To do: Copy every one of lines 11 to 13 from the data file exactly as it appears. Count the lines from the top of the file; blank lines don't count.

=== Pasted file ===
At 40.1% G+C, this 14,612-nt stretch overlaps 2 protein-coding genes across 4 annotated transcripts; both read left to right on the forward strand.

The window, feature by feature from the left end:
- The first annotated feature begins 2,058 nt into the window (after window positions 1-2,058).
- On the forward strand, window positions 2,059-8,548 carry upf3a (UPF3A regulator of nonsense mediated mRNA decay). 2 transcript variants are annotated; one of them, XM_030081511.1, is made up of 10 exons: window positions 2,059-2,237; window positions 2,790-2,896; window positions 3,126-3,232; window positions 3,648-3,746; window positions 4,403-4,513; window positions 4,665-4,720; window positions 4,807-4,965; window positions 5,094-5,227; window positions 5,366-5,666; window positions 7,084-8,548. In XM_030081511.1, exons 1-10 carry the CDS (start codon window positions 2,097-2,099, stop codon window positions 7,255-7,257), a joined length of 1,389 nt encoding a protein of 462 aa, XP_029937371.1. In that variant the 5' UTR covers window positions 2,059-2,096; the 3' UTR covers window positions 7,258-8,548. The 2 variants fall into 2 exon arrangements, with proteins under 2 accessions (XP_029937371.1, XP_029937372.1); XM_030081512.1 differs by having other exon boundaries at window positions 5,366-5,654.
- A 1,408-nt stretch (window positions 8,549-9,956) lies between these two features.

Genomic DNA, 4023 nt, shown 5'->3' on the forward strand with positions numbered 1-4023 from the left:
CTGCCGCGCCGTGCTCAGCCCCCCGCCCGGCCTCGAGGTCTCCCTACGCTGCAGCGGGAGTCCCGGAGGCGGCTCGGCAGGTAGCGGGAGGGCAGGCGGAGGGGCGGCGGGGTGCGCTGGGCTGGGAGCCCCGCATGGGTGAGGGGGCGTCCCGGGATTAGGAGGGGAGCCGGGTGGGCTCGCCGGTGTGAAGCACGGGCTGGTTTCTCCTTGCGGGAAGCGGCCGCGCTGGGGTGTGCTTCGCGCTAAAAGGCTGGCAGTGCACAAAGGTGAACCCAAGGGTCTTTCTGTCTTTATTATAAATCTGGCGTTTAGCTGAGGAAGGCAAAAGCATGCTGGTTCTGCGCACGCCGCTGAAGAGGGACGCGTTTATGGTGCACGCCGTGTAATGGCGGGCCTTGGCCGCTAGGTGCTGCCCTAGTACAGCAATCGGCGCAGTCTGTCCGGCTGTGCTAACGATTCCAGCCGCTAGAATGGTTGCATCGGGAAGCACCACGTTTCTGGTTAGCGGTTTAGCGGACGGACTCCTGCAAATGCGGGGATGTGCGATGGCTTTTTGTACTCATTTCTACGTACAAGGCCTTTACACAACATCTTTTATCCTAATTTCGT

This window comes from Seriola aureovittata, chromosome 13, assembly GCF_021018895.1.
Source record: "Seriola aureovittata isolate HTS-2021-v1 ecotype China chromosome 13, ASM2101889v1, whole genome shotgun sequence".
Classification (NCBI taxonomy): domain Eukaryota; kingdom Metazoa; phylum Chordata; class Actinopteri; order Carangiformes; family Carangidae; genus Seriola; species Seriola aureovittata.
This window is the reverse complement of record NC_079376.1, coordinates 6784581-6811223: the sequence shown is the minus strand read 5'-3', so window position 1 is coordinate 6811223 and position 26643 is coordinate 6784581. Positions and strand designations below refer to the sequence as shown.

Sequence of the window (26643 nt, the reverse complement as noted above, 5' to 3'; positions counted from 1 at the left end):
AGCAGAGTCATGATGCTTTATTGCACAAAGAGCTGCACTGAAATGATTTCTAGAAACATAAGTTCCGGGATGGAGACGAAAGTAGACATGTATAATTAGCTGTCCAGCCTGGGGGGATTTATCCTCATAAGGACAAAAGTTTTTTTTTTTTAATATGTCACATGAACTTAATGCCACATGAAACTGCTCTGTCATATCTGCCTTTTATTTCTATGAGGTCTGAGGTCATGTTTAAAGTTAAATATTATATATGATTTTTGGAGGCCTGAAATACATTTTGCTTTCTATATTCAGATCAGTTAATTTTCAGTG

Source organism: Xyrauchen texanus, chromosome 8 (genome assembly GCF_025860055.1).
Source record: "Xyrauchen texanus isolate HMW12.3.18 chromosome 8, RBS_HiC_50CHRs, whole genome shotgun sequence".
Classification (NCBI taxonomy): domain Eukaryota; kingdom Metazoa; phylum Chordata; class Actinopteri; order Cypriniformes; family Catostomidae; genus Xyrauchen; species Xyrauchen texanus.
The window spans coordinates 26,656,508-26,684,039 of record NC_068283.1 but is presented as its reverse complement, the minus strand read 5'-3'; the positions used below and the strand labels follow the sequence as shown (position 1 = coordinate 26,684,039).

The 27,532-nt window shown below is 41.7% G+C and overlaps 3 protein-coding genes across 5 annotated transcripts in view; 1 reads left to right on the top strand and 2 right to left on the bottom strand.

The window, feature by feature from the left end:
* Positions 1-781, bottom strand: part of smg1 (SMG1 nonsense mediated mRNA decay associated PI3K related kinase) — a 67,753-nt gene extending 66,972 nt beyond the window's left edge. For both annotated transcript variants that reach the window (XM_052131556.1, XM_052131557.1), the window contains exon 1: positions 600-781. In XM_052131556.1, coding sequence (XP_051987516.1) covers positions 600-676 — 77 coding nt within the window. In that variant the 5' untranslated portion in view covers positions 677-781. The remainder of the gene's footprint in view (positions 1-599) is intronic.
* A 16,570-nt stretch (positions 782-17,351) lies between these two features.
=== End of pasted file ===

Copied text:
This window is the reverse complement of record NC_079376.1, coordinates 6784581-6811223: the sequence shown is the minus strand read 5'-3', so window position 1 is coordinate 6811223 and position 26643 is coordinate 6784581. Positions and strand designations below refer to the sequence as shown.

Sequence of the window (26643 nt, the reverse complement as noted above, 5' to 3'; positions counted from 1 at the left end):
AGCAGAGTCATGATGCTTTATTGCACAAAGAGCTGCACTGAAATGATTTCTAGAAACATAAGTTCCGGGATGGAGACGAAAGTAGACATGTATAATTAGCTGTCCAGCCTGGGGGGATTTATCCTCATAAGGACAAAAGTTTTTTTTTTTTAATATGTCACATGAACTTAATGCCACATGAAACTGCTCTGTCATATCTGCCTTTTATTTCTATGAGGTCTGAGGTCATGTTTAAAGTTAAATATTATATATGATTTTTGGAGGCCTGAAATACATTTTGCTTTCTATATTCAGATCAGTTAATTTTCAGTG